Huey P. Newton, founder of the Black Panther Party, is perhaps one of the most interesting and intriguing American intellectuals from the last half of the 20th century. Newton’s genius rested in his ability to amalgamate and synthesize others’ thinking, and then reinterpreting and making it relevant to the situation that existed in the United States in his time, particularly for African-Americans in the densely populated urban centers in the North and West. Newton saw himself continuing the Marxist-Leninist tradition and (...) one of the most important aspects of his thought was his reinterpretation of Marxist class structure. This paper presents Newton’s position that it is the urban poor—who Newton identifies with the lumpenproletariat—that act as the revolutionary class that will bring about a change in the socio-economic order. To that end, there is first a discussion of Newton’s view of the lumpenproletariat and how it differs from the traditional Marxist understanding. Then there is an explanation of the role of the vanguard and its relationship to the lumpenproletariat. The paper concludes with a comparison of Frantz Fanon’s and Newton’s understanding of the lumpenproletariat, and responds to the “problem of lumpenization” in the Black Panther Party. (shrink)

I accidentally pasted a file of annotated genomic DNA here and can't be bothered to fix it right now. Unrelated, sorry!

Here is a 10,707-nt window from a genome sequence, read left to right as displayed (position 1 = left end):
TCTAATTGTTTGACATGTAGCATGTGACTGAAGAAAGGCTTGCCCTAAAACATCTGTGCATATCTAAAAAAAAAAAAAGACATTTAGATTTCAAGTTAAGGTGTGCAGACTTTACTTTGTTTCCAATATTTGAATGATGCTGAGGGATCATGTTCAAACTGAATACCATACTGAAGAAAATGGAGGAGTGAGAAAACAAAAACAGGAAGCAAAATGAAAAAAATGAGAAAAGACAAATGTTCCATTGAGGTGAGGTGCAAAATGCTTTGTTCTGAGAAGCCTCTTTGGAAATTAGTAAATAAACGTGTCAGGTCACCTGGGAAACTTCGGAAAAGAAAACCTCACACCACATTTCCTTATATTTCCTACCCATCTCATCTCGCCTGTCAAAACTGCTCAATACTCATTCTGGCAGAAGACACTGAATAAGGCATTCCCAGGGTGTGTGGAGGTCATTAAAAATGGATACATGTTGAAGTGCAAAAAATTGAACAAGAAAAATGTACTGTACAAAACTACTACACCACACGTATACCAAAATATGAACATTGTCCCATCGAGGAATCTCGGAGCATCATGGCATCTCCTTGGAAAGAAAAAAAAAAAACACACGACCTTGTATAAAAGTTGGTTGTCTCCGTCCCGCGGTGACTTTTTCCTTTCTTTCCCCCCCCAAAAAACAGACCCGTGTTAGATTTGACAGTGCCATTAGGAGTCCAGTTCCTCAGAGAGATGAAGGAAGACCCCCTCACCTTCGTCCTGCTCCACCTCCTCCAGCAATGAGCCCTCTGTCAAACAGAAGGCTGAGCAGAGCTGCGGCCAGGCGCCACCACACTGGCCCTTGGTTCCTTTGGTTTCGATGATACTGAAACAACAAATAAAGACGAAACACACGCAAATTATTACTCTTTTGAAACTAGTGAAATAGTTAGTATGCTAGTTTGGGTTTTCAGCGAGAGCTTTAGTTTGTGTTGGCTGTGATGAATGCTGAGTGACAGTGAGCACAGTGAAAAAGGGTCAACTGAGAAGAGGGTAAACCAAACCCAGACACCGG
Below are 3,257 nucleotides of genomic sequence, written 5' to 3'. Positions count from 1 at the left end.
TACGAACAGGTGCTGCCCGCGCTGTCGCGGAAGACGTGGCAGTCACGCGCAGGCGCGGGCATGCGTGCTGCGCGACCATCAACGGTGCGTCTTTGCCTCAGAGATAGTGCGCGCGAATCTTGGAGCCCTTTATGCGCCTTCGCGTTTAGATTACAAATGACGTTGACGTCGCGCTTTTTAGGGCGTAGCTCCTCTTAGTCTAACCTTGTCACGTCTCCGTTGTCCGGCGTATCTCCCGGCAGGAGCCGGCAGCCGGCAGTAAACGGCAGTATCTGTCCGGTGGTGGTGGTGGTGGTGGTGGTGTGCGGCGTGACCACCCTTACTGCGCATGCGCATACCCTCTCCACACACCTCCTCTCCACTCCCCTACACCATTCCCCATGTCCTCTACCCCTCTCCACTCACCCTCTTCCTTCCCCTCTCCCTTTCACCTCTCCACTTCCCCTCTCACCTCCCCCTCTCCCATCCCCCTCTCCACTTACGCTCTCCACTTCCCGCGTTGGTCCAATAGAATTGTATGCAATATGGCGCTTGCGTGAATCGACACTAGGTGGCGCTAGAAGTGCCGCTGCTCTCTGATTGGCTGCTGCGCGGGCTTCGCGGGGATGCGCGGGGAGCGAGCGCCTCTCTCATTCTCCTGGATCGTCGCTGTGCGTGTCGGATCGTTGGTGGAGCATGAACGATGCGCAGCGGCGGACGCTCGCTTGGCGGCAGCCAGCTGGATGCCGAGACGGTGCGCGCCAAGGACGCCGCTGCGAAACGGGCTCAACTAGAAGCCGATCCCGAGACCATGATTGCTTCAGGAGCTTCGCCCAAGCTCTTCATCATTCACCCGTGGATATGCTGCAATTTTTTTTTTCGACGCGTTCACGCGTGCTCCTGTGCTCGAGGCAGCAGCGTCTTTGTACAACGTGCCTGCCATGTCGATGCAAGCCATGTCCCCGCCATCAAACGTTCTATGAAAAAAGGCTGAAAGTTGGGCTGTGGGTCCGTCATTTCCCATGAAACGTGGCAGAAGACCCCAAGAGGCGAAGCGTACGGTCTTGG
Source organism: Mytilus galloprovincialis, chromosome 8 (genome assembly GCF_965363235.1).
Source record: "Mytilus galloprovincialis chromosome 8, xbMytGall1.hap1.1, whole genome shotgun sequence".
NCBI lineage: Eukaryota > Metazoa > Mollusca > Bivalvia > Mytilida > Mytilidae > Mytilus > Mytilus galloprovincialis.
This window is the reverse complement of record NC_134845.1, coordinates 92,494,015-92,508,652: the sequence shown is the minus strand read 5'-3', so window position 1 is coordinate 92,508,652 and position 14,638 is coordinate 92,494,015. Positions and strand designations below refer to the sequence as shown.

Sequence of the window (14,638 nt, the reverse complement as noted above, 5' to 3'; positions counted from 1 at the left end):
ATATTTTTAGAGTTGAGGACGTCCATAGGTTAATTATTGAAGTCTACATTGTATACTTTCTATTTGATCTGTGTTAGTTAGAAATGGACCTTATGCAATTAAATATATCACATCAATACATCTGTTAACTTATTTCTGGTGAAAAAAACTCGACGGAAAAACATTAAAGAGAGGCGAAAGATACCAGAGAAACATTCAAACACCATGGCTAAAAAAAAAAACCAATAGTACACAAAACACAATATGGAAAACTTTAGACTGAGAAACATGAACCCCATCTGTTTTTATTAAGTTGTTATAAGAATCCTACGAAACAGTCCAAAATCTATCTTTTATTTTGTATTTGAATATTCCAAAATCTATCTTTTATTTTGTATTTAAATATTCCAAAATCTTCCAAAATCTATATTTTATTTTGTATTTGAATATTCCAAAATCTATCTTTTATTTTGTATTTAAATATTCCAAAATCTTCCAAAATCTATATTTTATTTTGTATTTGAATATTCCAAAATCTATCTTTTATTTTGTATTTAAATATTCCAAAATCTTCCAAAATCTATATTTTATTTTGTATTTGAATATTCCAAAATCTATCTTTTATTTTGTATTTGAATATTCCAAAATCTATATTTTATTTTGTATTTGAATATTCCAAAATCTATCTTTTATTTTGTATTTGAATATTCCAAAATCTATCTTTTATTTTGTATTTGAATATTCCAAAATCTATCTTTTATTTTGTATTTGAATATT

This article is a discussion of the political thought of Huey P. Newton, and by extension, the theory and practice of the Black Panther Party. More specifically, this article will explore a tension that exists between Newton's theory of Intercommunalism and the Black Panther Party Platform. To that end, there is, first, a discussion of the ideological development of the Black Panther Party, which culminated in Newton's theory of Intercommunalism. Second, there is a presentation of what will be broadly construed (...) as the Party Platform, which articulates the basic principles and practices of the Black Panther Party. Finally, there is a discussion of several ways in which there seems to be a conflict between Newton's ideology and his political practice. While some are only apparent contradictions, there does remain a deep conflict between the dialectical basis of Intercommunalism and the foundational basis of the Party Platform. (shrink)